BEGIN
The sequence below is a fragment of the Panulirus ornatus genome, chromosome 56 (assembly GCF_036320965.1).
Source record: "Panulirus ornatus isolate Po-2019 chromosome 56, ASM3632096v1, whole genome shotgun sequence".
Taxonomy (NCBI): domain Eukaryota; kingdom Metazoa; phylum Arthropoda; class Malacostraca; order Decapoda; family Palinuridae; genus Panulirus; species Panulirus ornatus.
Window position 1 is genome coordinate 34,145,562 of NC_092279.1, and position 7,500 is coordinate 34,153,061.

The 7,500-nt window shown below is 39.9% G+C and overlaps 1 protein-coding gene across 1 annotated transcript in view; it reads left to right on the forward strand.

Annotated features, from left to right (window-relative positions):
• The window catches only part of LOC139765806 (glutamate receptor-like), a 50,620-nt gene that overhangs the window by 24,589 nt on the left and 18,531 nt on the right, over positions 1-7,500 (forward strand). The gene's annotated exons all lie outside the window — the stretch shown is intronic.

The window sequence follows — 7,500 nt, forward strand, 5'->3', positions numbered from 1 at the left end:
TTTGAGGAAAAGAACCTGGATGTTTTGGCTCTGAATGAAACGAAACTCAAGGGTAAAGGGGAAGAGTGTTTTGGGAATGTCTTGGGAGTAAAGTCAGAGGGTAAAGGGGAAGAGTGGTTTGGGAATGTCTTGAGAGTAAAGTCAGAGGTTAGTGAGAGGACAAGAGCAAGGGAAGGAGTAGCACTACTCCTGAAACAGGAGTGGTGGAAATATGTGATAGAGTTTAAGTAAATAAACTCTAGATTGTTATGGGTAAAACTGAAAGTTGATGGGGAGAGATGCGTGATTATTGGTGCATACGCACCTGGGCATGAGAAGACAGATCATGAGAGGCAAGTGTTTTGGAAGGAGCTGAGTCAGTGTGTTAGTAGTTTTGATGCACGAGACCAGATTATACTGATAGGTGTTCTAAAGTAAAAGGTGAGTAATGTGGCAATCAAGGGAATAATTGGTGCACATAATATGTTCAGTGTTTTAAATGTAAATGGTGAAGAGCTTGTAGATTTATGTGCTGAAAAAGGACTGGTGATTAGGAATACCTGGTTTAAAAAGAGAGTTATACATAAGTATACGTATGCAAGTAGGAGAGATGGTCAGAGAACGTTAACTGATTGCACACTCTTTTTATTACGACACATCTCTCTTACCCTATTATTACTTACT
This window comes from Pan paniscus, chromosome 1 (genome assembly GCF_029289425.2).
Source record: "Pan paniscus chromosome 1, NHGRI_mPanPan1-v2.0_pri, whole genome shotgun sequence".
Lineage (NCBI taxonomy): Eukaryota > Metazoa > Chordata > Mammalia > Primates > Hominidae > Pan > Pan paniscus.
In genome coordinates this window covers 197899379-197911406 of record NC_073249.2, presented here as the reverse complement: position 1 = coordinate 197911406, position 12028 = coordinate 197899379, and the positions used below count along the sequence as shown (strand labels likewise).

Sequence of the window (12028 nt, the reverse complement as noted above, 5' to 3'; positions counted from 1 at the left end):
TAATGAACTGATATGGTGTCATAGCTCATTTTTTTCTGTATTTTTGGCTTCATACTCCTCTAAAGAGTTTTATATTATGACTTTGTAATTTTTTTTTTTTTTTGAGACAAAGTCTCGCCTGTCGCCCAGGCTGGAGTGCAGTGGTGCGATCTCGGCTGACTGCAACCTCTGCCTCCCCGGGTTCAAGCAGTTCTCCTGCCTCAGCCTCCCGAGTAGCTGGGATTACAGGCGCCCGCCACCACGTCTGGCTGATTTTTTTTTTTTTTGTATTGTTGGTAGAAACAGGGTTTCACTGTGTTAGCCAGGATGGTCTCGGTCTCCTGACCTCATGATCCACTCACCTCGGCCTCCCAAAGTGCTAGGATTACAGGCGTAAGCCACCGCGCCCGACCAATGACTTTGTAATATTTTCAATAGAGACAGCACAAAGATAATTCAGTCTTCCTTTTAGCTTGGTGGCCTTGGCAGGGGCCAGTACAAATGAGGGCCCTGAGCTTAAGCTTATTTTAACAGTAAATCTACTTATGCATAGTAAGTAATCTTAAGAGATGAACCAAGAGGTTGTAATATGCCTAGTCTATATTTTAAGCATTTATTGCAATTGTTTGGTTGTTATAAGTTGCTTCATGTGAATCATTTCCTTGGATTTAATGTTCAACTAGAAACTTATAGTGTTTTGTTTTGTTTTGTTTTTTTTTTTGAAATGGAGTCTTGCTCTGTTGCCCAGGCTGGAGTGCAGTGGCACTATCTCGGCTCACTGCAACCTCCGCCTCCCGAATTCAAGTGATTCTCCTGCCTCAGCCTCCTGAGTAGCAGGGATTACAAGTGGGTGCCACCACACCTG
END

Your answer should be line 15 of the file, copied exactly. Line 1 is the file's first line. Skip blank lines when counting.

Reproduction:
TAATGAACTGATATGGTGTCATAGCTCATTTTTTTCTGTATTTTTGGCTTCATACTCCTCTAAAGAGTTTTATATTATGACTTTGTAATTTTTTTTTTTTTTTGAGACAAAGTCTCGCCTGTCGCCCAGGCTGGAGTGCAGTGGTGCGATCTCGGCTGACTGCAACCTCTGCCTCCCCGGGTTCAAGCAGTTCTCCTGCCTCAGCCTCCCGAGTAGCTGGGATTACAGGCGCCCGCCACCACGTCTGGCTGATTTTTTTTTTTTTTGTATTGTTGGTAGAAACAGGGTTTCACTGTGTTAGCCAGGATGGTCTCGGTCTCCTGACCTCATGATCCACTCACCTCGGCCTCCCAAAGTGCTAGGATTACAGGCGTAAGCCACCGCGCCCGACCAATGACTTTGTAATATTTTCAATAGAGACAGCACAAAGATAATTCAGTCTTCCTTTTAGCTTGGTGGCCTTGGCAGGGGCCAGTACAAATGAGGGCCCTGAGCTTAAGCTTATTTTAACAGTAAATCTACTTATGCATAGTAAGTAATCTTAAGAGATGAACCAAGAGGTTGTAATATGCCTAGTCTATATTTTAAGCATTTATTGCAATTGTTTGGTTGTTATAAGTTGCTTCATGTGAATCATTTCCTTGGATTTAATGTTCAACTAGAAACTTATAGTGTTTTGTTTTGTTTTGTTTTTTTTTTTGAAATGGAGTCTTGCTCTGTTGCCCAGGCTGGAGTGCAGTGGCACTATCTCGGCTCACTGCAACCTCCGCCTCCCGAATTCAAGTGATTCTCCTGCCTCAGCCTCCTGAGTAGCAGGGATTACAAGTGGGTGCCACCACACCTG